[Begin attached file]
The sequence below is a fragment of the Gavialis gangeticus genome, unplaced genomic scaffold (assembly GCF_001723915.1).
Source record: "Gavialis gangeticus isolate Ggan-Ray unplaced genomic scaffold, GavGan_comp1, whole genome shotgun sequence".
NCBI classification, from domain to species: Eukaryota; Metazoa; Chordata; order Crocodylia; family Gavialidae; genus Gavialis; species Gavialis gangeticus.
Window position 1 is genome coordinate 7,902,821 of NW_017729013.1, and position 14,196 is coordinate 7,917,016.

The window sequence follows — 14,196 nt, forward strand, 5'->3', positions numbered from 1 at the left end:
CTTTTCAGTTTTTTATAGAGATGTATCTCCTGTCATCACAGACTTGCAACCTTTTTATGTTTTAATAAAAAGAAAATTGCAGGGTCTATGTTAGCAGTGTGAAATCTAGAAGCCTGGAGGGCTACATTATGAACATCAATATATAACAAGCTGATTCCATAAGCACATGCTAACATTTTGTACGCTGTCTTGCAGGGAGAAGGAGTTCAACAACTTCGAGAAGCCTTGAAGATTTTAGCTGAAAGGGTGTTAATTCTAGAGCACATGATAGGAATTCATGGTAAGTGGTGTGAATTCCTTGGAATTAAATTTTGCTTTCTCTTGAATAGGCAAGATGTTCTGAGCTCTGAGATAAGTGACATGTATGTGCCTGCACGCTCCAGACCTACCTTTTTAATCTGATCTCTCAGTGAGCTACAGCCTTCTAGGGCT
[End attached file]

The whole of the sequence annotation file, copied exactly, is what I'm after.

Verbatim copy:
The sequence below is a fragment of the Gavialis gangeticus genome, unplaced genomic scaffold (assembly GCF_001723915.1).
Source record: "Gavialis gangeticus isolate Ggan-Ray unplaced genomic scaffold, GavGan_comp1, whole genome shotgun sequence".
NCBI classification, from domain to species: Eukaryota; Metazoa; Chordata; order Crocodylia; family Gavialidae; genus Gavialis; species Gavialis gangeticus.
Window position 1 is genome coordinate 7,902,821 of NW_017729013.1, and position 14,196 is coordinate 7,917,016.

The window sequence follows — 14,196 nt, forward strand, 5'->3', positions numbered from 1 at the left end:
CTTTTCAGTTTTTTATAGAGATGTATCTCCTGTCATCACAGACTTGCAACCTTTTTATGTTTTAATAAAAAGAAAATTGCAGGGTCTATGTTAGCAGTGTGAAATCTAGAAGCCTGGAGGGCTACATTATGAACATCAATATATAACAAGCTGATTCCATAAGCACATGCTAACATTTTGTACGCTGTCTTGCAGGGAGAAGGAGTTCAACAACTTCGAGAAGCCTTGAAGATTTTAGCTGAAAGGGTGTTAATTCTAGAGCACATGATAGGAATTCATGGTAAGTGGTGTGAATTCCTTGGAATTAAATTTTGCTTTCTCTTGAATAGGCAAGATGTTCTGAGCTCTGAGATAAGTGACATGTATGTGCCTGCACGCTCCAGACCTACCTTTTTAATCTGATCTCTCAGTGAGCTACAGCCTTCTAGGGCT